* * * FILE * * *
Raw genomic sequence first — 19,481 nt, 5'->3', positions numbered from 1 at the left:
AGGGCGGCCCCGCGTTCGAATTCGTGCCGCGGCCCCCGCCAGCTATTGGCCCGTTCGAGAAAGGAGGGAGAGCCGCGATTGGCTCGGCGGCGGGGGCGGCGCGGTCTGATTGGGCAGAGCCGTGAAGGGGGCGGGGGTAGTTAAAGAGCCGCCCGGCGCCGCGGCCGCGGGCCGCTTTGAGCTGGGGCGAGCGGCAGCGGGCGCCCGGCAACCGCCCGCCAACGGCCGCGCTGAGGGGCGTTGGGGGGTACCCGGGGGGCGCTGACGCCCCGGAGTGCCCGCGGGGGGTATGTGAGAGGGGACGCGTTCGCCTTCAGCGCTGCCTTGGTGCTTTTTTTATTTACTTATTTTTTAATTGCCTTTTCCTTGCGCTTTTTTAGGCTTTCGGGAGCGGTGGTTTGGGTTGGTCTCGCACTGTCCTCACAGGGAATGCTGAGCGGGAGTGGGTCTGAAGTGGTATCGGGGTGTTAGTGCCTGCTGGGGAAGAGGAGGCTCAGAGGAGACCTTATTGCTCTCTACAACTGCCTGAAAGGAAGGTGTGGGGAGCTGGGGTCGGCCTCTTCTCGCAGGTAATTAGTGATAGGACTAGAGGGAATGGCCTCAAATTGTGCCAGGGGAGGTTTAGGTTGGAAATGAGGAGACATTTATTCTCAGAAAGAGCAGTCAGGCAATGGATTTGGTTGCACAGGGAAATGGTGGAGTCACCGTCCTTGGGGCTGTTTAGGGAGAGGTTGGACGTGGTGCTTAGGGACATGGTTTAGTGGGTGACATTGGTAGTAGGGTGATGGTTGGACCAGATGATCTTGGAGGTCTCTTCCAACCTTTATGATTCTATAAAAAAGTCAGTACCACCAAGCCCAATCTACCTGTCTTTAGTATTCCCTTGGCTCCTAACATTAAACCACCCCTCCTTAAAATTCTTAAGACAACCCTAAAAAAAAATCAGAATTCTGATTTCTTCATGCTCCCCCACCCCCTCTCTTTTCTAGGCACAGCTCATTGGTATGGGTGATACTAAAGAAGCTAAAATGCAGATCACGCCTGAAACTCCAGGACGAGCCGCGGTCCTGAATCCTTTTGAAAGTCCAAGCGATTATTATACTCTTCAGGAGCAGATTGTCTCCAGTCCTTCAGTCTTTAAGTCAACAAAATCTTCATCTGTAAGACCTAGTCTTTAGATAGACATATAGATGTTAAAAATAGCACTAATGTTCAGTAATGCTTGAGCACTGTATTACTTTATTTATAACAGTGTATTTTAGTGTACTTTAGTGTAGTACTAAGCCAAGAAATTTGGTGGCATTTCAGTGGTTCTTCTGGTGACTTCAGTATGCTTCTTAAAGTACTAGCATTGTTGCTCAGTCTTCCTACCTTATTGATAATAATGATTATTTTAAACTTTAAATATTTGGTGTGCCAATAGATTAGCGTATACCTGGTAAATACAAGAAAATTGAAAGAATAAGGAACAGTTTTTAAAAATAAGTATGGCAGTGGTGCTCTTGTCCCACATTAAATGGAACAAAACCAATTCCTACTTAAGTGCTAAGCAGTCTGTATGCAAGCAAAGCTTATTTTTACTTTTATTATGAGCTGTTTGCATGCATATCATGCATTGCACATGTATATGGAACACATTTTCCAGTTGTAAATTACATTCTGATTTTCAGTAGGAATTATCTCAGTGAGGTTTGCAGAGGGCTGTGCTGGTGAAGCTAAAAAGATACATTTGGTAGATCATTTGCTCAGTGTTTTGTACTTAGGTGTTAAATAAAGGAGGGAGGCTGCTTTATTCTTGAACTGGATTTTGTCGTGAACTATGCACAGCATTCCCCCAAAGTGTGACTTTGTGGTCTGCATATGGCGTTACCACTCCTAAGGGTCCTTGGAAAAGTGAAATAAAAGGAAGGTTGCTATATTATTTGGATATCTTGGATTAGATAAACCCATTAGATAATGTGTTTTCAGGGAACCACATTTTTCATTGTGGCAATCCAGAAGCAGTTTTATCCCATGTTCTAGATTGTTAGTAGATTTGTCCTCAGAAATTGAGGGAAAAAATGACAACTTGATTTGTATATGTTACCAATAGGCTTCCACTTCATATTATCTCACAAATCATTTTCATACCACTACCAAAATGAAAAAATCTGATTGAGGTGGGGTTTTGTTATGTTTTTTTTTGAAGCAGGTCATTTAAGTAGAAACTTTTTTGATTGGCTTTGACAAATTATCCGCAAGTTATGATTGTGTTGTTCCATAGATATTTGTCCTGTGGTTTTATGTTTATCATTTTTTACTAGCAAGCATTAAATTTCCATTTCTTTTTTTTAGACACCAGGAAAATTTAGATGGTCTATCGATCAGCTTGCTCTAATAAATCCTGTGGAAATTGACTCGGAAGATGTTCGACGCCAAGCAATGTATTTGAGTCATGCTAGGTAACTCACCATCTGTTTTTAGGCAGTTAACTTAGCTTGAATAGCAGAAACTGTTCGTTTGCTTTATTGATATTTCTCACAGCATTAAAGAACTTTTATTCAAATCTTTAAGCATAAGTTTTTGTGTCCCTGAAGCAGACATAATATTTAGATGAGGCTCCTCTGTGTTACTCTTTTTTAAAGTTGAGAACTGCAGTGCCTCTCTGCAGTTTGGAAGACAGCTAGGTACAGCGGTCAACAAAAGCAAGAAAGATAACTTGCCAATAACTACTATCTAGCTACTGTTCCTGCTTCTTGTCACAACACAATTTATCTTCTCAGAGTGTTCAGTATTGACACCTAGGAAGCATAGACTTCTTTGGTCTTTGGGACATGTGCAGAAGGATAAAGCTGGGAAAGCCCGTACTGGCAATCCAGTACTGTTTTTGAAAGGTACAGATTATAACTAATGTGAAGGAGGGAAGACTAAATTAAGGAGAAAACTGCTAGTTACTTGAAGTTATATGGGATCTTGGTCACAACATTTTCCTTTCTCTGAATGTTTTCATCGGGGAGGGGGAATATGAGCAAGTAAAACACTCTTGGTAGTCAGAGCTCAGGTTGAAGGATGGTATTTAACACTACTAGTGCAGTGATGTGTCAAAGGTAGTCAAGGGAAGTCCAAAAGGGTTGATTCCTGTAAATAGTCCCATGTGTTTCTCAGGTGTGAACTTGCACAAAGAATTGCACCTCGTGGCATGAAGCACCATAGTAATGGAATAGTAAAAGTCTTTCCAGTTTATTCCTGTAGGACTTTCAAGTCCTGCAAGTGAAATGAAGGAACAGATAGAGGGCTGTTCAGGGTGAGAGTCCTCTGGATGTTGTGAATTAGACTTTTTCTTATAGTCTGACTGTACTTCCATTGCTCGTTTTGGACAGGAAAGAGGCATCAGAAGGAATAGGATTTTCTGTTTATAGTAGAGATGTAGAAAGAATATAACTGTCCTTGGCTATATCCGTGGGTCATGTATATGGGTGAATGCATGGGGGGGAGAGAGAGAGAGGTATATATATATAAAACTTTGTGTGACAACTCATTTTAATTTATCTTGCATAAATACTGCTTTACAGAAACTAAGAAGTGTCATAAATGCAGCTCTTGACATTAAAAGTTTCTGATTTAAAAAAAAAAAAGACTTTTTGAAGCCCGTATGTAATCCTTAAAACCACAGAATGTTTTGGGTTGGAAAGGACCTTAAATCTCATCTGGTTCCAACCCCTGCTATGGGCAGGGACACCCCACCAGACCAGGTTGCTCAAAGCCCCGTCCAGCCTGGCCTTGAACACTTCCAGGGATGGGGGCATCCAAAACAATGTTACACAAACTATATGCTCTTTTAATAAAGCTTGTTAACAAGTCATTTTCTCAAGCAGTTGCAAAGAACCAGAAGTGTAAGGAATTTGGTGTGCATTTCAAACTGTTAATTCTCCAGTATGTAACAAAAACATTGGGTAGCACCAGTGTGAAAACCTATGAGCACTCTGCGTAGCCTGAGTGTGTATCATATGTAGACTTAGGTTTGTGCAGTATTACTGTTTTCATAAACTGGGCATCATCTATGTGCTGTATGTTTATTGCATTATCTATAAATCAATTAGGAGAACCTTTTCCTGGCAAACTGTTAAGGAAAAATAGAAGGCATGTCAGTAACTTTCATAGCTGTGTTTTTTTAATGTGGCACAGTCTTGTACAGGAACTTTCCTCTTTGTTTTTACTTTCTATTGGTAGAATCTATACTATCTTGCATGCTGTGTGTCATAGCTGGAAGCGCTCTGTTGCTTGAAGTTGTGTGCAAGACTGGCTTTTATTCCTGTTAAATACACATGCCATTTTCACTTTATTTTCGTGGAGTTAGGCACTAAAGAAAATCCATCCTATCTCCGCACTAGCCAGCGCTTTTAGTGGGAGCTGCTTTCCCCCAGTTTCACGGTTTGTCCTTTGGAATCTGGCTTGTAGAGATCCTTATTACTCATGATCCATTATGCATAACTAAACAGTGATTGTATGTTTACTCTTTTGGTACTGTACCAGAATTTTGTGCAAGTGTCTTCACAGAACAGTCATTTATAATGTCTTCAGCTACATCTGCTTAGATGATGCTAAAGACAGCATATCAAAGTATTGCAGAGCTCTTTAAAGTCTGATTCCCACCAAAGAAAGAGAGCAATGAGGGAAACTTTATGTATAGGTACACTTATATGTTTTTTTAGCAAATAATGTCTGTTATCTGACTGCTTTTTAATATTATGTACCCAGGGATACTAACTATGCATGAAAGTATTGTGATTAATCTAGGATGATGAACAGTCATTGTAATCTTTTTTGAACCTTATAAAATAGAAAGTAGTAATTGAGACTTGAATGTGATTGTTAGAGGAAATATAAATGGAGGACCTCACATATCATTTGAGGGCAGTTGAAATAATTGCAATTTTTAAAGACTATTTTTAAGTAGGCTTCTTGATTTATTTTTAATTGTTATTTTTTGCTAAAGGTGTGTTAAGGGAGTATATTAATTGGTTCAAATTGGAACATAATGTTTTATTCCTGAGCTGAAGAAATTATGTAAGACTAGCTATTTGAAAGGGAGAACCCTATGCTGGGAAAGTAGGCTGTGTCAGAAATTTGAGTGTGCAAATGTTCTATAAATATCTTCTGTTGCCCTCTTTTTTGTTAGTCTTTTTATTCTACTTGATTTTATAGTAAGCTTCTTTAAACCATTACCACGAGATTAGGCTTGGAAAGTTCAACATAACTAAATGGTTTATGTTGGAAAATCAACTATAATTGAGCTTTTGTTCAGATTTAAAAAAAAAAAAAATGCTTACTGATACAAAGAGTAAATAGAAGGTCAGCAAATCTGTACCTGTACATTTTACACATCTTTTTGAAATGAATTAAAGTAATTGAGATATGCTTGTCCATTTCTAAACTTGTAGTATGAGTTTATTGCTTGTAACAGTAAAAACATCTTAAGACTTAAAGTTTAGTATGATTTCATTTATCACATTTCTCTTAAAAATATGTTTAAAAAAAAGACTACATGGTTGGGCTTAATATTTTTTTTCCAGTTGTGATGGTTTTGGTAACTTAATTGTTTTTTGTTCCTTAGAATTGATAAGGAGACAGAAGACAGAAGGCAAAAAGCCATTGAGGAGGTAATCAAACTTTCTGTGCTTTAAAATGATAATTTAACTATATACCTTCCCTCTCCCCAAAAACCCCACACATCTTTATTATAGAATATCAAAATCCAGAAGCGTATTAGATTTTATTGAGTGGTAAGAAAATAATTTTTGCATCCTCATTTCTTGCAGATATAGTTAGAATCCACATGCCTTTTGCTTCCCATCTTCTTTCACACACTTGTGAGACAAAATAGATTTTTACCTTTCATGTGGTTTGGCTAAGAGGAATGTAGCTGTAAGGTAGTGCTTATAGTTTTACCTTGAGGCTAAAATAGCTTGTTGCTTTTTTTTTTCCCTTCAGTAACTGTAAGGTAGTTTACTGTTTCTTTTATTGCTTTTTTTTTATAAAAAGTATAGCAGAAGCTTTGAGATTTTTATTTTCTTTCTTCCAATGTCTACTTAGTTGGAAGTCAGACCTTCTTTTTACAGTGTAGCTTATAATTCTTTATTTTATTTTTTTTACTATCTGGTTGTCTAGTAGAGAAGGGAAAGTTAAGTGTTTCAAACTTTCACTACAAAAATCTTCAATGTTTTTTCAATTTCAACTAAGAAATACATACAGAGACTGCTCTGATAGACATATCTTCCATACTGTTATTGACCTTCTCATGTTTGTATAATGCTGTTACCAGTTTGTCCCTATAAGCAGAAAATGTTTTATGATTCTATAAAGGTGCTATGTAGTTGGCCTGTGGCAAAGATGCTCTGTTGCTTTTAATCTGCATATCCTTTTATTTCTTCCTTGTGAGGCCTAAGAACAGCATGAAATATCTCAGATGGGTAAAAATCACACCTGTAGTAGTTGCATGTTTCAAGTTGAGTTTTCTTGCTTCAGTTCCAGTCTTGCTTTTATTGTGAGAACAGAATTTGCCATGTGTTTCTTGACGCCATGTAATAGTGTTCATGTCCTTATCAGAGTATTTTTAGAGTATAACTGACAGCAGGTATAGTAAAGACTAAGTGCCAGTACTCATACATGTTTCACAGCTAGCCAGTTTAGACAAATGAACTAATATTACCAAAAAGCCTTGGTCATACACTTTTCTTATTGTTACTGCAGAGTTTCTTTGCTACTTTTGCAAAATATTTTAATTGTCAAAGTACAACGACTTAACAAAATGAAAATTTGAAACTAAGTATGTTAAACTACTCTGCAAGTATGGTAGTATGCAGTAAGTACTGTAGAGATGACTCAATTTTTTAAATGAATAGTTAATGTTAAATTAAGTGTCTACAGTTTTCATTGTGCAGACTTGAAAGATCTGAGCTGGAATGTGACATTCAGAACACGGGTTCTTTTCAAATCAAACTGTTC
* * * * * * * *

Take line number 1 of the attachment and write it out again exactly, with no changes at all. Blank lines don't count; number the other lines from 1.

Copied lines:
Raw genomic sequence first — 19,481 nt, 5'->3', positions numbered from 1 at the left: